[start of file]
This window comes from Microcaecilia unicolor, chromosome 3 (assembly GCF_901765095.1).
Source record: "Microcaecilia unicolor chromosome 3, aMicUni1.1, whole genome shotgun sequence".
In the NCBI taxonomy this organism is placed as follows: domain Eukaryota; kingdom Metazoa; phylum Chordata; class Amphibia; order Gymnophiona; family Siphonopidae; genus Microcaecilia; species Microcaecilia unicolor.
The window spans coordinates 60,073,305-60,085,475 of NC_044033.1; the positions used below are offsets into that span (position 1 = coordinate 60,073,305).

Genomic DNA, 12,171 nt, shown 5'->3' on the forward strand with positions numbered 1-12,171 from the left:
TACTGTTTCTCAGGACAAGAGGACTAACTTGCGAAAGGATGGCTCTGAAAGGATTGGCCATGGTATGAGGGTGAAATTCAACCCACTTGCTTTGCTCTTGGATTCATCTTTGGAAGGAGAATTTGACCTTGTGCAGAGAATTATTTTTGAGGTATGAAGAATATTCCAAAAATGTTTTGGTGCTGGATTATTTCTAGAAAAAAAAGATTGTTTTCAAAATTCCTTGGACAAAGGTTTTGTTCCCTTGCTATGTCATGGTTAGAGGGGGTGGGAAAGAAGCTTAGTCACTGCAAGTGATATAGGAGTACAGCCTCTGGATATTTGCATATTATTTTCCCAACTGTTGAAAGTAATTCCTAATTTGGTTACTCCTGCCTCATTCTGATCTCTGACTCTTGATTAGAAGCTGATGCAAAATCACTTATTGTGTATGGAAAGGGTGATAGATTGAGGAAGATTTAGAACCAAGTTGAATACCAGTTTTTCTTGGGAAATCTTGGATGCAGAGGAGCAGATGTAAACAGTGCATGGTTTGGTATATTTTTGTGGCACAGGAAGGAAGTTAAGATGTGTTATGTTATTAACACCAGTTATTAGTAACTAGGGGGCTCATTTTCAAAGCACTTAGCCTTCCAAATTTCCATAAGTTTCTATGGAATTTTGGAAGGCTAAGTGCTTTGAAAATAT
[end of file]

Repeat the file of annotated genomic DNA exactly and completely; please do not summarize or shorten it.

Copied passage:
This window comes from Microcaecilia unicolor, chromosome 3 (assembly GCF_901765095.1).
Source record: "Microcaecilia unicolor chromosome 3, aMicUni1.1, whole genome shotgun sequence".
In the NCBI taxonomy this organism is placed as follows: domain Eukaryota; kingdom Metazoa; phylum Chordata; class Amphibia; order Gymnophiona; family Siphonopidae; genus Microcaecilia; species Microcaecilia unicolor.
The window spans coordinates 60,073,305-60,085,475 of NC_044033.1; the positions used below are offsets into that span (position 1 = coordinate 60,073,305).

Genomic DNA, 12,171 nt, shown 5'->3' on the forward strand with positions numbered 1-12,171 from the left:
TACTGTTTCTCAGGACAAGAGGACTAACTTGCGAAAGGATGGCTCTGAAAGGATTGGCCATGGTATGAGGGTGAAATTCAACCCACTTGCTTTGCTCTTGGATTCATCTTTGGAAGGAGAATTTGACCTTGTGCAGAGAATTATTTTTGAGGTATGAAGAATATTCCAAAAATGTTTTGGTGCTGGATTATTTCTAGAAAAAAAAGATTGTTTTCAAAATTCCTTGGACAAAGGTTTTGTTCCCTTGCTATGTCATGGTTAGAGGGGGTGGGAAAGAAGCTTAGTCACTGCAAGTGATATAGGAGTACAGCCTCTGGATATTTGCATATTATTTTCCCAACTGTTGAAAGTAATTCCTAATTTGGTTACTCCTGCCTCATTCTGATCTCTGACTCTTGATTAGAAGCTGATGCAAAATCACTTATTGTGTATGGAAAGGGTGATAGATTGAGGAAGATTTAGAACCAAGTTGAATACCAGTTTTTCTTGGGAAATCTTGGATGCAGAGGAGCAGATGTAAACAGTGCATGGTTTGGTATATTTTTGTGGCACAGGAAGGAAGTTAAGATGTGTTATGTTATTAACACCAGTTATTAGTAACTAGGGGGCTCATTTTCAAAGCACTTAGCCTTCCAAATTTCCATAAGTTTCTATGGAATTTTGGAAGGCTAAGTGCTTTGAAAATAT